The dynamic Steve Markoff and Patricia Lazzara are collaborating again. This time, the two flutists are covering the Howie Day pop track “Collide”. Capturing the romanticism, the starry-night imagery, the instrumental track is a dazzling display of sonic beauty. Featuring the wonderful piano performance of Grammy nominated Allison Brewster Franzetti, “Collide” transcends. Lost into the wispy and whimsical arrangement, the flowering sounds are a perfect tribute to the pop classic.
The selection starts out with piano. I waited patiently for the flute to enter and it was seamless. Both instruments create a drama that I feel not only matches Day’s original tones, but perhaps even elevates the expression. As a listener, I became light, calm. I was drawn to the melodies. The flutes dance with each other. I felt a real intimacy between the instrumentation.
As the song continues, my mind grew fonder for this rendition. It’s an interesting choice, for one thing. For another thing, the tempo and the emotion the instrumental provides seemingly matches the original version. I was a fan of Day’s song before, but now I’m certainly a fan of both versions. I love that the song “Collide” gets a second lap, another shot. I’m so appreciative of the instrumental version because it also allowed me to create a unique story in my own mind. I didn’t feel encumbered by lyrics. I was loose and free. You can still find a way to feel a connection to Day’s original words, but in a new, unique way. Unexpected and absolutely riveting, the instrumental “Collide” is breathtaking. What better way to relax, reflect and re-envision a particular hope or a cherished memory. Drawing inspiration from Markoff, Lazzara and Franzetti is a walk in the park.
“Collide” is a triumph. It champions love and simplifies the complexities of emotions we endure in relationships. This version, to me, encapsulates those highs and lows. When the flutes come together it isn’t a collision, but rather a braiding of two distinct emotions. This particular track communicates to the audience that two people can indeed fall and get back up. You need one another. And the other person needs you. The piano compliments the flute, more so in a way than I think a voice could. You might feel the same.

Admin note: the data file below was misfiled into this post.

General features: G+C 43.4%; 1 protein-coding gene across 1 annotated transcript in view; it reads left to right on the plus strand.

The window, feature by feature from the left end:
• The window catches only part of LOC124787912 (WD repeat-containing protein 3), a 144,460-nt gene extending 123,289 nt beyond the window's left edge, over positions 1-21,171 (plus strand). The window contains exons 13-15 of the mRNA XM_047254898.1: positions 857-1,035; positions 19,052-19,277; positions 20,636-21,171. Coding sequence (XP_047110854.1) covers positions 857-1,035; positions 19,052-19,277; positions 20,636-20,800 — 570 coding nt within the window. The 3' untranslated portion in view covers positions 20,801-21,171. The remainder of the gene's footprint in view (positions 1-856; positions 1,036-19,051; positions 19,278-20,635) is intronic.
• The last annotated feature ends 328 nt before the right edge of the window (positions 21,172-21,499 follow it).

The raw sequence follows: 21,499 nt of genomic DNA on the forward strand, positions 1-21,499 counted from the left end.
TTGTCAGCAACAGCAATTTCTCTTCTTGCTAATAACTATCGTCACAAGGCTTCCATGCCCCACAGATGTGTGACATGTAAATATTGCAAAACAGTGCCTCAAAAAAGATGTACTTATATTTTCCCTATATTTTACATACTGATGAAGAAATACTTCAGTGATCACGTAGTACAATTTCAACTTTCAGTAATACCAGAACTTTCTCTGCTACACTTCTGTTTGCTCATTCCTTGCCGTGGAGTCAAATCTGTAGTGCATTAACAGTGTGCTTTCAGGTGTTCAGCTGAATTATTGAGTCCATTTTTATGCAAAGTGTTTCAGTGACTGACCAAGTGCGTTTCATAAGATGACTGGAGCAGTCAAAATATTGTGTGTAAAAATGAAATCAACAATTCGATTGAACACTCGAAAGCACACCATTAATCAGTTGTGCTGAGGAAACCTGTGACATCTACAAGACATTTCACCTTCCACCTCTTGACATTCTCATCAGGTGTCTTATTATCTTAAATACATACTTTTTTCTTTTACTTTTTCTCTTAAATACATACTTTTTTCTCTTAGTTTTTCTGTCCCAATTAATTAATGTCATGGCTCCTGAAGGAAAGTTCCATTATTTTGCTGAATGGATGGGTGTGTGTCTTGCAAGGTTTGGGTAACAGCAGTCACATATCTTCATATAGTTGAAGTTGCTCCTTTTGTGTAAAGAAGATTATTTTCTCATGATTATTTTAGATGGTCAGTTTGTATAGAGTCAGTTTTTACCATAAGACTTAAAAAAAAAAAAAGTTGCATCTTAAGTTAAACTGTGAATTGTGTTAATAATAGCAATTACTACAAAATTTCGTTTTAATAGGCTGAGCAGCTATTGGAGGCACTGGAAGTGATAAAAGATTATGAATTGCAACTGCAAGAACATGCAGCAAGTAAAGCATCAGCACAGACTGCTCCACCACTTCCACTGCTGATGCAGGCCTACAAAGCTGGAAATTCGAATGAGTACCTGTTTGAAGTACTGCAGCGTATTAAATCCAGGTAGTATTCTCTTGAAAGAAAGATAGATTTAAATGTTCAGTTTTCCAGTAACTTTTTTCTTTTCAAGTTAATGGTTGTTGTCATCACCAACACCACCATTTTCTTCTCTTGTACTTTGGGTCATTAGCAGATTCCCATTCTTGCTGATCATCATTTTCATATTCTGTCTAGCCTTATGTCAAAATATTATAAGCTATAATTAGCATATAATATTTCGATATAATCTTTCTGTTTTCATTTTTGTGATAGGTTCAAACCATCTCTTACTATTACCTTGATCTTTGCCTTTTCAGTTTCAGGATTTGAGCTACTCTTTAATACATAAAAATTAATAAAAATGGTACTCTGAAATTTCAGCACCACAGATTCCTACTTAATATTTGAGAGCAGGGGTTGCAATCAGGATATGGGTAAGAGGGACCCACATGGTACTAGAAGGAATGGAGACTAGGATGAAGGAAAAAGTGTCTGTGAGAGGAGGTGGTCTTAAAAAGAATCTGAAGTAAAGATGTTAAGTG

New Jersey’s Markoff performs the alto flute. Additionally, he’s versed in various styles like Celtic and baroque. Lazzara, who is also from New Jersey and performs flute, is a three-time winner of the Artists International Competition and has performed on such esteemed stages as Carnegie Hall and the Kennedy Center. The two met when Lazzara taught Markoff music lessons. Franzetti, based in New York City, is a two-time Latin Grammy nominee (2014, 2018) for Best Classical Album and is a 2008 Grammy nominee for Best Instrumental Soloist Without Orchestra. She is married to Argentinian composer and arranger Carlos Franzetti. He’s a multiple Latin Grammy nominee and won for 2001’s Tango Fatal. He also composed the music for the film The Mambo Kings (1992).
The music of Steve Markoff & Patricia Lazzara has been heard all over the world in partnership with the radio plugging services offered by Musik and Film Radio Promotions Division. Learn more https://musikandfilm.com